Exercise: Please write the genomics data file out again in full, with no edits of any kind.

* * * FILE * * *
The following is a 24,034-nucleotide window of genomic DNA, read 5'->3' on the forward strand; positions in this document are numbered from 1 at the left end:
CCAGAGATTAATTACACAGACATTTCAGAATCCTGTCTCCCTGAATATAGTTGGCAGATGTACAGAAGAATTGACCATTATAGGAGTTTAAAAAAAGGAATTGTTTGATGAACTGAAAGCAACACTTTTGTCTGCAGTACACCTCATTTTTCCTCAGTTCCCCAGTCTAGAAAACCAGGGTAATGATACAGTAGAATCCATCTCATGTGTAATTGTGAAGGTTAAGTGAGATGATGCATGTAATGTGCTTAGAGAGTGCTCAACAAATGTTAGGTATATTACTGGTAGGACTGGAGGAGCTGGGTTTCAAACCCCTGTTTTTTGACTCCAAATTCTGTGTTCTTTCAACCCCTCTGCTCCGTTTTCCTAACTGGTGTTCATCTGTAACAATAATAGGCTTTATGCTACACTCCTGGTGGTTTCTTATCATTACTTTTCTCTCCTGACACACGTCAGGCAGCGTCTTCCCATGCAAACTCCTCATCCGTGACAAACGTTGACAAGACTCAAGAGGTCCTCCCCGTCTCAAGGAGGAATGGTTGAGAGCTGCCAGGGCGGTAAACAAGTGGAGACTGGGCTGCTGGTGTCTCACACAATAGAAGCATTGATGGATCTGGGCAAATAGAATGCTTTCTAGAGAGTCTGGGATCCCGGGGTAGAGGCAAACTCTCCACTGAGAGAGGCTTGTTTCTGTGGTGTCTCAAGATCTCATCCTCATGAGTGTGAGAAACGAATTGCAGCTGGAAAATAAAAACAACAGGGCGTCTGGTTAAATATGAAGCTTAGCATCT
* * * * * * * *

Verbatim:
The following is a 24,034-nucleotide window of genomic DNA, read 5'->3' on the forward strand; positions in this document are numbered from 1 at the left end:
CCAGAGATTAATTACACAGACATTTCAGAATCCTGTCTCCCTGAATATAGTTGGCAGATGTACAGAAGAATTGACCATTATAGGAGTTTAAAAAAAGGAATTGTTTGATGAACTGAAAGCAACACTTTTGTCTGCAGTACACCTCATTTTTCCTCAGTTCCCCAGTCTAGAAAACCAGGGTAATGATACAGTAGAATCCATCTCATGTGTAATTGTGAAGGTTAAGTGAGATGATGCATGTAATGTGCTTAGAGAGTGCTCAACAAATGTTAGGTATATTACTGGTAGGACTGGAGGAGCTGGGTTTCAAACCCCTGTTTTTTGACTCCAAATTCTGTGTTCTTTCAACCCCTCTGCTCCGTTTTCCTAACTGGTGTTCATCTGTAACAATAATAGGCTTTATGCTACACTCCTGGTGGTTTCTTATCATTACTTTTCTCTCCTGACACACGTCAGGCAGCGTCTTCCCATGCAAACTCCTCATCCGTGACAAACGTTGACAAGACTCAAGAGGTCCTCCCCGTCTCAAGGAGGAATGGTTGAGAGCTGCCAGGGCGGTAAACAAGTGGAGACTGGGCTGCTGGTGTCTCACACAATAGAAGCATTGATGGATCTGGGCAAATAGAATGCTTTCTAGAGAGTCTGGGATCCCGGGGTAGAGGCAAACTCTCCACTGAGAGAGGCTTGTTTCTGTGGTGTCTCAAGATCTCATCCTCATGAGTGTGAGAAACGAATTGCAGCTGGAAAATAAAAACAACAGGGCGTCTGGTTAAATATGAAGCTTAGCATCT